Nope – sorry – If you have a logo, you can register a trademark, if you have an invention, you can apply for a patent or if you have a new design, you can register that as well. You just can’t register copyright.
“Poor Man’s Copyright”
The only real remedy available to creators, in the absence of formal, legal registration is what’s known as “Poor Man’s Copyright”.
To achieve this, the usual practice is for the creators to send to themselves, with recorded and tracked mail, a copy of whatever work it is that they are claiming copyright for. So, all of the above creations, from the article to the software, could be popped in an envelope and sent to yourself, the creator. On receipt of the envelope containing the work, it is important that the envelope remain sealed and only opened in presence of witnesses, or in a court, to prove that the work existed at a particular time.
This method has variations – lodging copies with a solicitor, for example or putting into a secure safety deposit box at a bank.
Unfortunately, the only aspect of proof required for copyright ownership that this method provides is the existence of the work at a particular time. It doesn’t prove that the work is original or who the creator is – and these aspects are likely to have to be addressed in the event of infringement proceedings.
The benefit of the process lies in the fact that you, as a creator, can prove that any subsequent creator, who produces similar content, has copied a work that pre-dates their creations.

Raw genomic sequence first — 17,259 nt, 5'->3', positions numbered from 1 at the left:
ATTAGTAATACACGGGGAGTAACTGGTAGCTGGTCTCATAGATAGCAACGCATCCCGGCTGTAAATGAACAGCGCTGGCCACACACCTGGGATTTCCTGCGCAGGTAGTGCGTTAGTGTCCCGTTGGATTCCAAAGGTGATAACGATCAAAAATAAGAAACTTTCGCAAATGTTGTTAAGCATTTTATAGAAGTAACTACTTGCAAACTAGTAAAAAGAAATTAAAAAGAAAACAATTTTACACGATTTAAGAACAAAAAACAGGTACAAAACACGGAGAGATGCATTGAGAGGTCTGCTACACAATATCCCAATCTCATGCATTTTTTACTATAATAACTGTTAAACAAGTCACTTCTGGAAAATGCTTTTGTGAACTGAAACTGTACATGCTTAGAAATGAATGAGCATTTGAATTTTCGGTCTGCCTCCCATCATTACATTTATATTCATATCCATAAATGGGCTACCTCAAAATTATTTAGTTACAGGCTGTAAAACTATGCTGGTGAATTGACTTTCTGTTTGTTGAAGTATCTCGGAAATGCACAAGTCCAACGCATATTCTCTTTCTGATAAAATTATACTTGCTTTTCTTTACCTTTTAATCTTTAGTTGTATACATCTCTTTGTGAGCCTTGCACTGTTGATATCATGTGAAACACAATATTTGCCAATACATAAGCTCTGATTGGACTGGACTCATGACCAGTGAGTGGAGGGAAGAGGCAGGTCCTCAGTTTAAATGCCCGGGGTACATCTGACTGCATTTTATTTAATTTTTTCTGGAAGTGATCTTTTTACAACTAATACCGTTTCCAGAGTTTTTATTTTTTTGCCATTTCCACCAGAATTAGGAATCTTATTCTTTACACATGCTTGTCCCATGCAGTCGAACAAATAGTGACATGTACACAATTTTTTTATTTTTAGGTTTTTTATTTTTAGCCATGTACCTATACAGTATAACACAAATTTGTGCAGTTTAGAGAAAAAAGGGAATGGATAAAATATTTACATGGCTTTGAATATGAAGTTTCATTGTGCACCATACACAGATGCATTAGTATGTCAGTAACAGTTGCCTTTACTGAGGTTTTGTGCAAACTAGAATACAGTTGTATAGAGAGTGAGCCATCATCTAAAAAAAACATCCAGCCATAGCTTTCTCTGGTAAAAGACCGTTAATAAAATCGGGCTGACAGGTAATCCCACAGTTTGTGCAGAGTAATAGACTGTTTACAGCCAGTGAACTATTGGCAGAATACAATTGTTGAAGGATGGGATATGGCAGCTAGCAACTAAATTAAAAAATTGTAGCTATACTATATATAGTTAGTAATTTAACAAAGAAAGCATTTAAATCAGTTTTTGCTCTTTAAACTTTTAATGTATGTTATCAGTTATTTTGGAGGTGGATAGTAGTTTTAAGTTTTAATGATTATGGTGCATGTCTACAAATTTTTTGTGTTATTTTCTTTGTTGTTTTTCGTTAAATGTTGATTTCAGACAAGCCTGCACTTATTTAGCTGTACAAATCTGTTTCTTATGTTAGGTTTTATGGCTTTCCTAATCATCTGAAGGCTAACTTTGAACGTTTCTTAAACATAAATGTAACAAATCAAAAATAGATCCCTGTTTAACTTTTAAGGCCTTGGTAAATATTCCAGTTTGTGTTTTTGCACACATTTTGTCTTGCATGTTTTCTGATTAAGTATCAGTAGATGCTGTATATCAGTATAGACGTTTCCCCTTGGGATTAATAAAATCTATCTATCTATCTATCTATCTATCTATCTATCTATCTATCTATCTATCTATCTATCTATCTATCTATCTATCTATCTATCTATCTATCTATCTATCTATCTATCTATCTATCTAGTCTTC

It is unlikely, due to the vast amount of creative works that are created daily in the UK alone, that there will ever be a fully functioning copyright registry.
Poor Man’s Copyright and the World Intellectual Property Office (WIPO)
However, to bring the “poor man’s copyright” into the modern world, WIPO, the World Intellectual Property Office, has introduced “WIPO PROOF”, a secure digital timestamp which can be allocated to any intellectual asset.
This new service will be of interest to organisations that have Intellectual Property rights that don’t comply with the requirements of any of the official registration processes. This new process will now allow proof of existence at a particular time for copyright, trade secrets, research data and confidential know-how such as formulae, recipes and methods.